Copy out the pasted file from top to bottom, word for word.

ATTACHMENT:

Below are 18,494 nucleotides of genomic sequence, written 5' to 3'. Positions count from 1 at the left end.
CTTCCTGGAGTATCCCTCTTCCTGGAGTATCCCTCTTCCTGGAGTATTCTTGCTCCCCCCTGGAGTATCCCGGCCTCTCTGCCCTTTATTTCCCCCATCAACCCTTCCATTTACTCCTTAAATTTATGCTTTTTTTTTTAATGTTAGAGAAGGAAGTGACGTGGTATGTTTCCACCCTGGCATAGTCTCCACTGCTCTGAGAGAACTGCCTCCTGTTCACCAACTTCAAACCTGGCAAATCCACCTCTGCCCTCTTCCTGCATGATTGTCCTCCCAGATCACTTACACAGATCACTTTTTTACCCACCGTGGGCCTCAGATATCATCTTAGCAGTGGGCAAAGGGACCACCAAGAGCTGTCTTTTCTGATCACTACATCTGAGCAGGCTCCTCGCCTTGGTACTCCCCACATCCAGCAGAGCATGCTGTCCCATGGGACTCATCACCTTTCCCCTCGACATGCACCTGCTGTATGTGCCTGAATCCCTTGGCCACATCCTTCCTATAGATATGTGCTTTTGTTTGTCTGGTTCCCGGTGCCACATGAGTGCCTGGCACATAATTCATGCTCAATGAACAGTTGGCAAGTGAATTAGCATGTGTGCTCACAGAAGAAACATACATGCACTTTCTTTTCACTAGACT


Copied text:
Below are 18,494 nucleotides of genomic sequence, written 5' to 3'. Positions count from 1 at the left end.
CTTCCTGGAGTATCCCTCTTCCTGGAGTATCCCTCTTCCTGGAGTATTCTTGCTCCCCCCTGGAGTATCCCGGCCTCTCTGCCCTTTATTTCCCCCATCAACCCTTCCATTTACTCCTTAAATTTATGCTTTTTTTTTTAATGTTAGAGAAGGAAGTGACGTGGTATGTTTCCACCCTGGCATAGTCTCCACTGCTCTGAGAGAACTGCCTCCTGTTCACCAACTTCAAACCTGGCAAATCCACCTCTGCCCTCTTCCTGCATGATTGTCCTCCCAGATCACTTACACAGATCACTTTTTTACCCACCGTGGGCCTCAGATATCATCTTAGCAGTGGGCAAAGGGACCACCAAGAGCTGTCTTTTCTGATCACTACATCTGAGCAGGCTCCTCGCCTTGGTACTCCCCACATCCAGCAGAGCATGCTGTCCCATGGGACTCATCACCTTTCCCCTCGACATGCACCTGCTGTATGTGCCTGAATCCCTTGGCCACATCCTTCCTATAGATATGTGCTTTTGTTTGTCTGGTTCCCGGTGCCACATGAGTGCCTGGCACATAATTCATGCTCAATGAACAGTTGGCAAGTGAATTAGCATGTGTGCTCACAGAAGAAACATACATGCACTTTCTTTTCACTAGACT